"I look horrible."

"No, you look like you've given up on life. You walk around like a zombie, barely eat anything and can't even smile. You have to stop it."

I turn on her sharply. "You told me to live and this is the only way I know how! I've lost everything Sarah."

"No you have not. Your friends-"

"Don't know how to talk to me anymore. They don't want to joke or smile. Eventually they got sick of my doomsdayness and left."

"All those parents-"

"Are sick of me ruining their lives for a week!"

"Me." Her eyes dare me to challenge her love for me. "What about me and John?"

The anger leaves me and I simply stare at her. "You want me back."

She gives me a smile. It's not a sad smile, like the ones everyone else gives me. It's the first one that says 'I am actually happy and I will be happy around you.' "Yes, I do. John and I both want you back. Now come on." We walk slowly back to the meeting room, her warm hand holding my bony cold one. She deposits me at my chair and stands behind me, her hands on my shoulders. "Does she have to live with her uncle?"

Angie is obviously very annoyed by first her taking me and now her asking about her decision. "We believe it's the best place for her."

"I'm signed up for adoption."

She's very skeptical. "You're not married."

"It's a stable environment with two people she loves."

"Two people?" Her eyebrows perk.

"John and I are talking about marriage right now."

"I don't know-"

"Yes!" I jump up out of the chair and throw my arms around her neck. "Yes!"

Angie still obviously does not like the idea. "Sarah, I understand your connection-"

"They're the closet things to parents I have now!" I practically scream at her. "And I'm not moving to North Carolina."

Finally, she understands that the war is already lost. The other parents whisper, probably agreeing that Sarah and John aren't the best option. But John is smiling too and soon he joins Sarah behind me.

"I couldn't think of a better solution myself." He agrees.

Angie scrambles for ground. "I'll have to get you paperwork, but even before that we'll have to talk to her uncle and then we'll have to go through the full adoption process. But until then you'll have to be cleared as a foster mother, so she'll need to stay at Holbrooke's Girls Home."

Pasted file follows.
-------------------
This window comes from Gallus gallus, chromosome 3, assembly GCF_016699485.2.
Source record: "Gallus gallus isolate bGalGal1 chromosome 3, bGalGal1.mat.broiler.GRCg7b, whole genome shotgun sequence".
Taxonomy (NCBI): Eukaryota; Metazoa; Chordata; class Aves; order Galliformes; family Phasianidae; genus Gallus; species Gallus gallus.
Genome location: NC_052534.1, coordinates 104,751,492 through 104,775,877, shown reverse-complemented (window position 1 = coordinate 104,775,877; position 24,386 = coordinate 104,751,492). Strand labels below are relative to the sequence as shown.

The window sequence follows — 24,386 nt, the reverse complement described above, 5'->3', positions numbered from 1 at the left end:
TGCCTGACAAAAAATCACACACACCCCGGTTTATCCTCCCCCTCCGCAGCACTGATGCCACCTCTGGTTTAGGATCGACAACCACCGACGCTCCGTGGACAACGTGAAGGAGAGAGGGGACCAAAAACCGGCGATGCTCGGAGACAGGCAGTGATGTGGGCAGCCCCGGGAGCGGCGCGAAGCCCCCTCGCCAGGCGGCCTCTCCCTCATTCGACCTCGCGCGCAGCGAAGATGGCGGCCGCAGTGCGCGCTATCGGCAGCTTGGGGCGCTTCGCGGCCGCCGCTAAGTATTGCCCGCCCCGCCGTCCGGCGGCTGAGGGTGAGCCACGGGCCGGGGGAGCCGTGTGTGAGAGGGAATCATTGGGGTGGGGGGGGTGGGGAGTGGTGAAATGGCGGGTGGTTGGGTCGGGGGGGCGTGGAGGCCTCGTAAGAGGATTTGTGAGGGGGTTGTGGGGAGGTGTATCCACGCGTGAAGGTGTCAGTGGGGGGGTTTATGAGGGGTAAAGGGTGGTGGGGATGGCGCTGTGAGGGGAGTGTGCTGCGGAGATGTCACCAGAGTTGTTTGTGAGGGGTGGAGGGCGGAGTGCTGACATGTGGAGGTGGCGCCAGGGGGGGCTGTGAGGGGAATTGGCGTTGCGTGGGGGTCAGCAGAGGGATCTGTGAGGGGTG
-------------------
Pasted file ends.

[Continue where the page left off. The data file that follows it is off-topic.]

Then my brain functions and I remember telling my parents to add Sarah and John as legal back up guardians. In case something happened at guard practice and I had to go to the hospital, they could sign off on the paperwork. Just in case my parents were too far away. Reluctantly, they'd promised to consider it. I never found out if they'd actually listened.

"My parent's will!" I shoot up. "It hasn't been read yet, has it?"

"No." Angie says, utterly confused.

"We need it. Sarah and John, my parents might have listed them as legal guardians." The whole room looks at me in surprise. But only Angie has the sense to ask why. "In case something happened and paperwork had to be signed and my parents weren't there. Like a guard accident or something."

"I'll make the arrangements for their will to be read. Until then," Angie glances at my 'guardians' behind me. "I guess you can stay with them."

I beam at them and they smile too. "Let's get your stuff."

I obtain my two suitcases, pillow and sleeping bag from the last family I stayed with. The ride to their apartment is quiet. We're still in awe of everything that happened and I also realize that this is the first time we've been together like this. This has nothing to do with guard or band. I suddenly fear that this is going to be awkward.

We arrive and Sarah points out the rooms. My bedroom, their bedroom, bathroom, kitchen, living room, and laundry room- everything within arm's pointing reach. John starts making dinner and Sarah helps me carry my stuff into the guest bedroom, now mine.


"Yes?" She neatly arranges my pillow on the green bedspread. The walls are yellow and the furniture white. Perfect if they had any age of visitor or any gender. Smart.

"What if you are listed as a guardian?"

"Well then we'll take you. What else would we do?"

"I have nightmares about the car wreck. Sometimes the sleeping pills don't work." She nods, as if this is no surprise. "Are you going to make me go to therapy?"

"Once summer starts, yes. Insurance is paying by doctor's orders."



"I don't want to tell a complete stranger stuff. I don't want to lie on some couch like those crazy people in the movies. I want to. . ." I don't know what I want. I just don't want that. A life of sleeping pills and therapy sessions.

"What do you want honey?" She's so gentle, so sweet in the way she asks me such a vital question.

"I want to lie to myself. I want to believe that nothing wrong and I'm completely okay."

"You want to live in a fantasy? And you want me to play along by cancelling your therapy?"

I nod slightly. She doesn't even bother mentioning that this could have serious psychological consequences. Ones that could affect absolutely everything about me. But I've decided that it's the only way I can live.

"Sarah, there's no other way around it. If I want to recover, I need to lead a life without therapists who are constantly guiding me. I need to develop by myself."

"You're keeping those pills young lady."

I nod. "I knew you'd demand that much."